Sunday, June 5, 2011

Review: The Goddess Test by Aimee Carter

"It's always been just Kate and her mom- and her mother is dying. Her last wish? To move back to her childhood home. So Kate's going to start at a new school with no friends, no other family and the fear her mother won't live past the fall. 
Then she meets Henry. Dark. Tortured. And mesmerizing. He claims to be Hades, god of the Underworld- and if she accepts his bargain, he'll keep her mother alive when Kate tries to pass the seven tests.
Kate is sure he's crazy-until she sees him bring a girl back from the dead. Now saving her mother seems crazily possible. If she succeeds, she'll become Henry's future bride, and a goddess.
Copyright © Harlequin Teen

This book was so hyped up in my head, and it just fell flat in my opinion. 

Katherine, or Kate, Winters grew up in the livelihood of New York City, with some of her favorite memories being with her mom. Her mom is terminally ill and she relocated to Eden, Michigan where all she does is sit at her mothers bedside and look as she slowly drifts away. Desperate to salvage her mother and her own identity she makes a deal with Henry. Henry aka. Hades is God of the Underworld, and makes a bargain with Kate when one of her friends, Ava, falls into the river and Henry retrieves her back to life. The deal Kate makes with Henry is that she gets to live forever if...she passes the seven tests in which the council (filled with a bunch of Henry's cousins and family aka. the main Greek Gods. Kate often questions if she has enough courage to stay or leave the manor on which Henry lives on or leave knowing she can't be with him or her mom forever. 

Katherine (Kate) Winters: Kate is your typical and average brooding teenage girl. She cuts class and questions life constantly and relies on others for her identity. Honestly, Kate is a boring character and the typical angsty teenager that I hope I would get in the book. I wish some more passion wold have ignited out of Kate to become more of a heroine in which she is supposed to be in the book. I couldn't deal with her nonsense and that she doesn't know how to defend herself in any way, shape, or form. She just allow strange men into her house and life and I wish I had more background with Kate as a character. Being that she is the main character... I didn't enjoy this book a whole lot.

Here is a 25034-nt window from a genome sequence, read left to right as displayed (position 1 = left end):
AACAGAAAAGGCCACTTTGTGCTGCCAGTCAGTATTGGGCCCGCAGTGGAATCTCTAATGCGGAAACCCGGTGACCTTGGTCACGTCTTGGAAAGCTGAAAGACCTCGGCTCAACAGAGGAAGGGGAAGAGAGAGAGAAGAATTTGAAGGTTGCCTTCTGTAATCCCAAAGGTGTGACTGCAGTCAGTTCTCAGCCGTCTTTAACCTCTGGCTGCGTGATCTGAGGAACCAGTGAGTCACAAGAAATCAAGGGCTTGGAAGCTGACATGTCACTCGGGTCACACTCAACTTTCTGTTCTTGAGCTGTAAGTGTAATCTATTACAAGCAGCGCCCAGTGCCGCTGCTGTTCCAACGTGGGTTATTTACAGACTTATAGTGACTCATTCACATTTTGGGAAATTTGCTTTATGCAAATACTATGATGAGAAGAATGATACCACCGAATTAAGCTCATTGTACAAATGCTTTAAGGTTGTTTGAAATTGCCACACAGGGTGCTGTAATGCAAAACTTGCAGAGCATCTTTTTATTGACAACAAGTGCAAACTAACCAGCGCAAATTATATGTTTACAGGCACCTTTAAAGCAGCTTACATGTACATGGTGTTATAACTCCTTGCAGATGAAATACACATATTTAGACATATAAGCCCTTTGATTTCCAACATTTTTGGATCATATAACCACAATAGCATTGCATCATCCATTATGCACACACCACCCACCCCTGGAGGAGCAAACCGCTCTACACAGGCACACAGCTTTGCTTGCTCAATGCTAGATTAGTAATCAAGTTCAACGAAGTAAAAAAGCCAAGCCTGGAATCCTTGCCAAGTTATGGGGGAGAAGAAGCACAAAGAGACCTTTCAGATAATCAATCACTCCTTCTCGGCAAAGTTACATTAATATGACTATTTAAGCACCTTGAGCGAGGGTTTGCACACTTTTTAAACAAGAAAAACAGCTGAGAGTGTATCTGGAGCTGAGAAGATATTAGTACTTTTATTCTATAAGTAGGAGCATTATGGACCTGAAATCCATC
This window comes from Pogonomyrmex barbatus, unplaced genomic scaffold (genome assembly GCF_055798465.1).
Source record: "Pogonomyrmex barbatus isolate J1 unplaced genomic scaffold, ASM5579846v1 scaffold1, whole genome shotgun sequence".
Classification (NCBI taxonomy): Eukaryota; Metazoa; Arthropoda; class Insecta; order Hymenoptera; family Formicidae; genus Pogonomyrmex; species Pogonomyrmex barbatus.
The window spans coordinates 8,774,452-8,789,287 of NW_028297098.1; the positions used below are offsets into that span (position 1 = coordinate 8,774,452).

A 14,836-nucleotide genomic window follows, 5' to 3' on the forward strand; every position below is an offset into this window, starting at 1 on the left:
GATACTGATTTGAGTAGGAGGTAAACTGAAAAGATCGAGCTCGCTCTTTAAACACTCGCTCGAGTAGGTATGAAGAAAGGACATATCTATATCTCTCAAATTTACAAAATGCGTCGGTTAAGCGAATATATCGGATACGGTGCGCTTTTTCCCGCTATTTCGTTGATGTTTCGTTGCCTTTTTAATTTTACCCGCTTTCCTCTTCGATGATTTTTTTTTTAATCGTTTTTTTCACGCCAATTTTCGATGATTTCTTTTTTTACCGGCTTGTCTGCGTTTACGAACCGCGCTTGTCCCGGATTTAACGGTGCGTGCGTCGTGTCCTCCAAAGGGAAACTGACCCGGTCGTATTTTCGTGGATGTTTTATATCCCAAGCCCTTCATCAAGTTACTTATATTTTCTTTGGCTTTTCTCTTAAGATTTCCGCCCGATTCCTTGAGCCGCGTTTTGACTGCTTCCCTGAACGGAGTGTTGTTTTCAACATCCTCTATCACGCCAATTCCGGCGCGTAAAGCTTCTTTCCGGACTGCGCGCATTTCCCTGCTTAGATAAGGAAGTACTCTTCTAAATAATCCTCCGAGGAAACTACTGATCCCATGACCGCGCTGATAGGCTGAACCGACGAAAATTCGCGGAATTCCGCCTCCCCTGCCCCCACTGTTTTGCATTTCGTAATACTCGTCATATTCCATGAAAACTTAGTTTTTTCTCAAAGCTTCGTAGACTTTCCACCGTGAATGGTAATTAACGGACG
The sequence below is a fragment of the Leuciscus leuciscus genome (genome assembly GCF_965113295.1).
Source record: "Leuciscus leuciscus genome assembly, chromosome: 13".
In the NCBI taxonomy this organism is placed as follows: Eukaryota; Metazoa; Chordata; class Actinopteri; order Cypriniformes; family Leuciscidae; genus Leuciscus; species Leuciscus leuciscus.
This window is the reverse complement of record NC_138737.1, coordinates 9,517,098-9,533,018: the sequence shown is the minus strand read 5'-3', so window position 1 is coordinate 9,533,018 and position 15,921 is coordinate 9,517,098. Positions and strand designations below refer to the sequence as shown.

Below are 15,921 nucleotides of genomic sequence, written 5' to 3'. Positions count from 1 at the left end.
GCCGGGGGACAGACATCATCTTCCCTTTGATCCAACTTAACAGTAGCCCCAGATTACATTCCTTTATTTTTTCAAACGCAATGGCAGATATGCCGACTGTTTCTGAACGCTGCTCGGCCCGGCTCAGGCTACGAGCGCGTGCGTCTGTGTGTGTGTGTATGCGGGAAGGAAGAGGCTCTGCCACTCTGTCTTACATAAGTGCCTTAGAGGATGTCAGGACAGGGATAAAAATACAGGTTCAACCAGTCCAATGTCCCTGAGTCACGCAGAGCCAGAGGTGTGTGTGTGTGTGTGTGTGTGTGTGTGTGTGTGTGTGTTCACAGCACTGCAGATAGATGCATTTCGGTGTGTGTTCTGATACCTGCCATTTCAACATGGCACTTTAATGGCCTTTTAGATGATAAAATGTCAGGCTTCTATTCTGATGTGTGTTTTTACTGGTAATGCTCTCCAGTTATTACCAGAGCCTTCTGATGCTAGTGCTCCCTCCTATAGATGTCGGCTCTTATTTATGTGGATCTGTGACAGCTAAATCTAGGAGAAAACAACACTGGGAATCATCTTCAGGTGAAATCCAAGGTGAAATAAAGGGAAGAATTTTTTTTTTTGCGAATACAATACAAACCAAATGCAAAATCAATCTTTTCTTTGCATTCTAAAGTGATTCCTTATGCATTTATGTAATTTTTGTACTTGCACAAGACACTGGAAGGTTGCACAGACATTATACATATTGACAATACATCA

Henry: Henry is definitely not the bad boy I pictured when I was going into the story whatsoever. I felt as if, he was not God of the Underworld, but more as the God of do-whatever-you-want-I-don't-really-care-about-you-and-have-fun-frolicking-in-my-palace-filled-with-the-dead. I also didn't think he was dark, brooding, or mysterious (apparently, that was the opposite), because he was just annoying as well. His romance had a struggle budding with Kate and he, to me, was just a creeper that followed Kate everywhere and her bedroom when she was undressing. Wierd. 
Ava: Eh. I didn't really care for Ava's foolish endeveavors in the palace and she was the bane of my exsistence. She was more rebellious than Hades at least. 
Ella and Calliope: Ella was my favorite servant, she was the most bad-ass and Calliope just your run-of-the-mill caretaker. 
James: He was an OK character. Not the best re-appear character I have read about.

Honestly, it was a struggle getting through this book. I wish it had more action and survival that Kate would experience in the Underworld--not everyone waiting on her hand and foot. I was annoyed with most of the characters and the relationships- except for Kate's undying devotion to her mom. Otherwise, the gods were so minor and so shy that they were invisible in the book, and the book should have relied more heavily on them, in my opinion. The seven tests Kate goes through are the seven deadly sins and there is no happy ending in the end. I have no idea how I finished this, but it was boring. Kate just offered her loyalty to any character that would appear and her constant whining and bantering with Henry made me agitated. Overall, the Greek mythology in the book was very poorly executed and the Gods shouldn't be Gods at all...especially Henry which he was a very questionable Hades. The gods were the most disappointing element of this Greek mythology-based book and that the Gods should be filled with more emotion, lust, vain, and fire--this was also what I wanted to get while reading this book. Alot of the things happened were predictable in this book. I gave this book a two-star review, because it had good writing in Kate's POV and Kate was redeemable as a character. Everything else was not. 

Guys, next time when you step into the bookstore just please...don't be fooled by the pretty cover.

2 out of 5 stars.

1 comment:

  1. very interesting and honest review. thanks for sharing your thoughts. btw, i'm your new follower. :)